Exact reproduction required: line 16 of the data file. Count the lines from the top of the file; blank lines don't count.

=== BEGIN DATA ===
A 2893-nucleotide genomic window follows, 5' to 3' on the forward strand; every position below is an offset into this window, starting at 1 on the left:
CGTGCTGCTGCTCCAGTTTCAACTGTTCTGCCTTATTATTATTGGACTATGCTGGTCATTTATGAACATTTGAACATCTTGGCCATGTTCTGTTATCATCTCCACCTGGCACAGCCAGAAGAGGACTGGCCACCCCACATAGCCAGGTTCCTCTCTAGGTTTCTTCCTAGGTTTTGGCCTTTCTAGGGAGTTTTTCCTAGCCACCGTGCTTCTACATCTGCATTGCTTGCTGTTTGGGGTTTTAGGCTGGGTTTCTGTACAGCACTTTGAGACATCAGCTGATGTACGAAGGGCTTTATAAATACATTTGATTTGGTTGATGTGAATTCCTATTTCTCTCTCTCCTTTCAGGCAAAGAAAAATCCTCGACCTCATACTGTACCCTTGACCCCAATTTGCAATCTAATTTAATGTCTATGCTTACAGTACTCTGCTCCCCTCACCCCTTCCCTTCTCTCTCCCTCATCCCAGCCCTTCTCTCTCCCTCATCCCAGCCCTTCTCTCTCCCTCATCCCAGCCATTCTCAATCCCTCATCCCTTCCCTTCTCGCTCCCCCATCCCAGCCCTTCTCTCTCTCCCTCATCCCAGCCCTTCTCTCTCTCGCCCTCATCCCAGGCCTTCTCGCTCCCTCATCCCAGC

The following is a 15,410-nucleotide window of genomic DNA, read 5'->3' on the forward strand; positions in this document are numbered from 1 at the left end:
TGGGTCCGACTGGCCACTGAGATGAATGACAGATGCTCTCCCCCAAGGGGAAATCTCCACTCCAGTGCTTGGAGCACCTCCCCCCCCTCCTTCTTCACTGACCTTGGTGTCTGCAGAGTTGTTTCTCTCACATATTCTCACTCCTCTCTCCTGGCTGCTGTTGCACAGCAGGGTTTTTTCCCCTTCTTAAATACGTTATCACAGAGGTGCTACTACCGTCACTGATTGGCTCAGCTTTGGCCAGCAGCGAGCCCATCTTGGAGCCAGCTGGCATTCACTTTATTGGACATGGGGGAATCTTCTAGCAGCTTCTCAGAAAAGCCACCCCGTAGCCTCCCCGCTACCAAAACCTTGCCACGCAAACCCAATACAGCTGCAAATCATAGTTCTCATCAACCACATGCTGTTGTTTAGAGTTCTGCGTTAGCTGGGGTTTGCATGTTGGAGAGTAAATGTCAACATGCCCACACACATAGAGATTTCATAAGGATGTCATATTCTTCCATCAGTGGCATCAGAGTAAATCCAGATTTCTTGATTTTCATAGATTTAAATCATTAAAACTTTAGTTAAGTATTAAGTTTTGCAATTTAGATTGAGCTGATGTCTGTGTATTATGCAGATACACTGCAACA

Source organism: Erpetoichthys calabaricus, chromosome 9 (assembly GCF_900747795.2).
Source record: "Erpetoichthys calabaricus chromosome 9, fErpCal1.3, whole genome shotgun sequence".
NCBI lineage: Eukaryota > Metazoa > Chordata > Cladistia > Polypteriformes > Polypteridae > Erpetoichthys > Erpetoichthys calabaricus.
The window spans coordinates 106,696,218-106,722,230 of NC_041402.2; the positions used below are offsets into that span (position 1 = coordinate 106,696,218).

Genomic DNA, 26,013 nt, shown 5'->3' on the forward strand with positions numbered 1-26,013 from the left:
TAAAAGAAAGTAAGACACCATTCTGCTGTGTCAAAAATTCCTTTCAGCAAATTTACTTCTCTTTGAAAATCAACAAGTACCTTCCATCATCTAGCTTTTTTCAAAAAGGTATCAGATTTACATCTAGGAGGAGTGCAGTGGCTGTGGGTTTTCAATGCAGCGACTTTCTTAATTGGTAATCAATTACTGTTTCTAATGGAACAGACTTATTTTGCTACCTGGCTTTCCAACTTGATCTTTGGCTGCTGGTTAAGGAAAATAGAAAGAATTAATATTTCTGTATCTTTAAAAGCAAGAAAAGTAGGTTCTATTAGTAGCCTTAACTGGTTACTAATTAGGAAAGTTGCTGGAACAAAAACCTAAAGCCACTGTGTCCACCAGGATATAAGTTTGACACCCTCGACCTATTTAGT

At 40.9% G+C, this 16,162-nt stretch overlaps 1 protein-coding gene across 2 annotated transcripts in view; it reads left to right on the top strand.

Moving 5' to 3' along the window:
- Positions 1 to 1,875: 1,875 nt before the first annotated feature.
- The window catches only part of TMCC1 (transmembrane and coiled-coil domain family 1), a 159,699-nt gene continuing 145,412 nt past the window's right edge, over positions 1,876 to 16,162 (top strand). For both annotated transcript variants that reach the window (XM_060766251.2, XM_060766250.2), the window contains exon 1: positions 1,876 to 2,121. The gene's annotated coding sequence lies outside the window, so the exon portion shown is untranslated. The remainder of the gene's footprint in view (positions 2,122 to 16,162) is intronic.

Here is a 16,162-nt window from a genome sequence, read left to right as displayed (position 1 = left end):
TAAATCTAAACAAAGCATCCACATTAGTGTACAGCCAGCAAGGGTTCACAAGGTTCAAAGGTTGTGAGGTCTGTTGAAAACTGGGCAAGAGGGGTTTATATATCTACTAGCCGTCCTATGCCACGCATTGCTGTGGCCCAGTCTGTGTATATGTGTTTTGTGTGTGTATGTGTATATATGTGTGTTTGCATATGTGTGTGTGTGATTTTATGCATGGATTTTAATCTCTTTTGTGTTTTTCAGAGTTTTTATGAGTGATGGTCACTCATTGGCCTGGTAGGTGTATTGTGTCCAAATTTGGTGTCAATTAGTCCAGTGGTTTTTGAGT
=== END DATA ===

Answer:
TAAATCTAAACAAAGCATCCACATTAGTGTACAGCCAGCAAGGGTTCACAAGGTTCAAAGGTTGTGAGGTCTGTTGAAAACTGGGCAAGAGGGGTTTATATATCTACTAGCCGTCCTATGCCACGCATTGCTGTGGCCCAGTCTGTGTATATGTGTTTTGTGTGTGTATGTGTATATATGTGTGTTTGCATATGTGTGTGTGTGATTTTATGCATGGATTTTAATCTCTTTTGTGTTTTTCAGAGTTTTTATGAGTGATGGTCACTCATTGGCCTGGTAGGTGTATTGTGTCCAAATTTGGTGTCAATTAGTCCAGTGGTTTTTGAGT